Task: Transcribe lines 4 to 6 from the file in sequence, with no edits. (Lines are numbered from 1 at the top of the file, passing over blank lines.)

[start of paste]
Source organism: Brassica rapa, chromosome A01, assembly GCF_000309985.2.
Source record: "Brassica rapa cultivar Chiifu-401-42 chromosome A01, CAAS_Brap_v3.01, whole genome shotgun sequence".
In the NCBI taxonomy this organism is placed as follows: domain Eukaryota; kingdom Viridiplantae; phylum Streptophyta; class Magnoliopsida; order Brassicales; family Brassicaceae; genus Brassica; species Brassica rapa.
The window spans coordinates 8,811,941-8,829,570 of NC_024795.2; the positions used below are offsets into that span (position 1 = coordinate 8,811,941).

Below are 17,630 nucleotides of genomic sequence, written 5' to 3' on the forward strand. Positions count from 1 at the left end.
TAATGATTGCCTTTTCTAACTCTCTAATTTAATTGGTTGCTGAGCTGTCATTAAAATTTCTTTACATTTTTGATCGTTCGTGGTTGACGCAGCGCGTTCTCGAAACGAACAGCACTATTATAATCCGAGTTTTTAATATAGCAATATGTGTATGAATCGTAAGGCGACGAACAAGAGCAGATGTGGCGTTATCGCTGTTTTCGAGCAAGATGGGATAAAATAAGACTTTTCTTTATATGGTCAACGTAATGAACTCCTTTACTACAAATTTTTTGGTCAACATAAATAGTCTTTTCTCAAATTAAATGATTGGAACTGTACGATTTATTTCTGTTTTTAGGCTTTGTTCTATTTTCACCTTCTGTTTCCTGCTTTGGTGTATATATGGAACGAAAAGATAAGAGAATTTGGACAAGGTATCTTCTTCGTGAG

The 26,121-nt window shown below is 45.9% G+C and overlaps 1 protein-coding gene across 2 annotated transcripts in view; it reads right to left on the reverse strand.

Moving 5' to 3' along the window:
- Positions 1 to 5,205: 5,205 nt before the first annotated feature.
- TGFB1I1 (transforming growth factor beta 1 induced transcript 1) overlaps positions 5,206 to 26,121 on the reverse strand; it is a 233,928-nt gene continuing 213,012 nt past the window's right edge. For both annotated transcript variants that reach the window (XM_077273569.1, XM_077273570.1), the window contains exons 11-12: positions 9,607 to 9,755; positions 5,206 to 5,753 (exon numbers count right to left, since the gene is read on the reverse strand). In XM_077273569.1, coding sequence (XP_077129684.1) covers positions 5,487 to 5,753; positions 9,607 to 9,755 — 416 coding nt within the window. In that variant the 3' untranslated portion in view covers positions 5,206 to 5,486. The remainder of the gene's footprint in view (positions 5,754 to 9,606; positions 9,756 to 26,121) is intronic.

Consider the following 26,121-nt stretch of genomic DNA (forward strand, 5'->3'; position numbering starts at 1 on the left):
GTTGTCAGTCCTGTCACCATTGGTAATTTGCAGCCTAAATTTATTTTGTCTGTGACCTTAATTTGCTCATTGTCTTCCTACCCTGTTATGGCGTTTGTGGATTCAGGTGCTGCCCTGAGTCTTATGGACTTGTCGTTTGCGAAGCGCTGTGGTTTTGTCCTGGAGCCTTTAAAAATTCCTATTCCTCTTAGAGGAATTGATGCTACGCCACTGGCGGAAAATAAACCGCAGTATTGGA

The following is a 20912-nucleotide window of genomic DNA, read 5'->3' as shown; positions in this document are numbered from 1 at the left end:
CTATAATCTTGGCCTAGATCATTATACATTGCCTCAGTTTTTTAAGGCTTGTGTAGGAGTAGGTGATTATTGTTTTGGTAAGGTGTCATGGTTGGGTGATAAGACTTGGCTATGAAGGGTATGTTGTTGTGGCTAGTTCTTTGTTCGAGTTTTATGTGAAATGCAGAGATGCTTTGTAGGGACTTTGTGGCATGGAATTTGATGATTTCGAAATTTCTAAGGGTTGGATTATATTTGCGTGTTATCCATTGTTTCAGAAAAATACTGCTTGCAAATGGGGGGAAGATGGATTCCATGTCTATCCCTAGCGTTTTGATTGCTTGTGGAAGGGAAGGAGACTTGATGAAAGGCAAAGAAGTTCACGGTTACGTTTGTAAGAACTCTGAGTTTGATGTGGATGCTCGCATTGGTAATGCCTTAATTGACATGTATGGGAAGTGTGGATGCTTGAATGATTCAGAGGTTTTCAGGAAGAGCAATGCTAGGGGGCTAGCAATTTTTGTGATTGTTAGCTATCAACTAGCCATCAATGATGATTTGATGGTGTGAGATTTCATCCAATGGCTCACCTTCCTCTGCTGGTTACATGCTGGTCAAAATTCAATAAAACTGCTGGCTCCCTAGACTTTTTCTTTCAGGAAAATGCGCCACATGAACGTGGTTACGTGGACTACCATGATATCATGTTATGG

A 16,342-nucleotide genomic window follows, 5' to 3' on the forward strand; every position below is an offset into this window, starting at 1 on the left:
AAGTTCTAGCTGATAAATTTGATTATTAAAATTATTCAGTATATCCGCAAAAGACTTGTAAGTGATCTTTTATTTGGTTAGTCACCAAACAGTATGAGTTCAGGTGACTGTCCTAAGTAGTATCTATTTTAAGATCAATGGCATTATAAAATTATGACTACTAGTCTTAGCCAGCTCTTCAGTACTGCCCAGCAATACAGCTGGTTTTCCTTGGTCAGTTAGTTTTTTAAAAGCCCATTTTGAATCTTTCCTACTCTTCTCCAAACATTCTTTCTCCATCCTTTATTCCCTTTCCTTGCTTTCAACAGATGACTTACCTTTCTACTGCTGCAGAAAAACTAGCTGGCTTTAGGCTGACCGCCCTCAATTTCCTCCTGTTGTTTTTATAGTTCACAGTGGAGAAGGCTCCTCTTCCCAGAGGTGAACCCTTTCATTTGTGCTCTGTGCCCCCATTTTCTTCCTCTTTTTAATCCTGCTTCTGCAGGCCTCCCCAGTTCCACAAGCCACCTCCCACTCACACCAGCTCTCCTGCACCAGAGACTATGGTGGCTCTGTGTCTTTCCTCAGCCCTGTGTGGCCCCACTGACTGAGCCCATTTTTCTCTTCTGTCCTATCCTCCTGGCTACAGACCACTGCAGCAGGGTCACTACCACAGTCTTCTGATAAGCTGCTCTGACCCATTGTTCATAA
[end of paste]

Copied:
The window spans coordinates 8,811,941-8,829,570 of NC_024795.2; the positions used below are offsets into that span (position 1 = coordinate 8,811,941).

Below are 17,630 nucleotides of genomic sequence, written 5' to 3' on the forward strand. Positions count from 1 at the left end.
TAATGATTGCCTTTTCTAACTCTCTAATTTAATTGGTTGCTGAGCTGTCATTAAAATTTCTTTACATTTTTGATCGTTCGTGGTTGACGCAGCGCGTTCTCGAAACGAACAGCACTATTATAATCCGAGTTTTTAATATAGCAATATGTGTATGAATCGTAAGGCGACGAACAAGAGCAGATGTGGCGTTATCGCTGTTTTCGAGCAAGATGGGATAAAATAAGACTTTTCTTTATATGGTCAACGTAATGAACTCCTTTACTACAAATTTTTTGGTCAACATAAATAGTCTTTTCTCAAATTAAATGATTGGAACTGTACGATTTATTTCTGTTTTTAGGCTTTGTTCTATTTTCACCTTCTGTTTCCTGCTTTGGTGTATATATGGAACGAAAAGATAAGAGAATTTGGACAAGGTATCTTCTTCGTGAG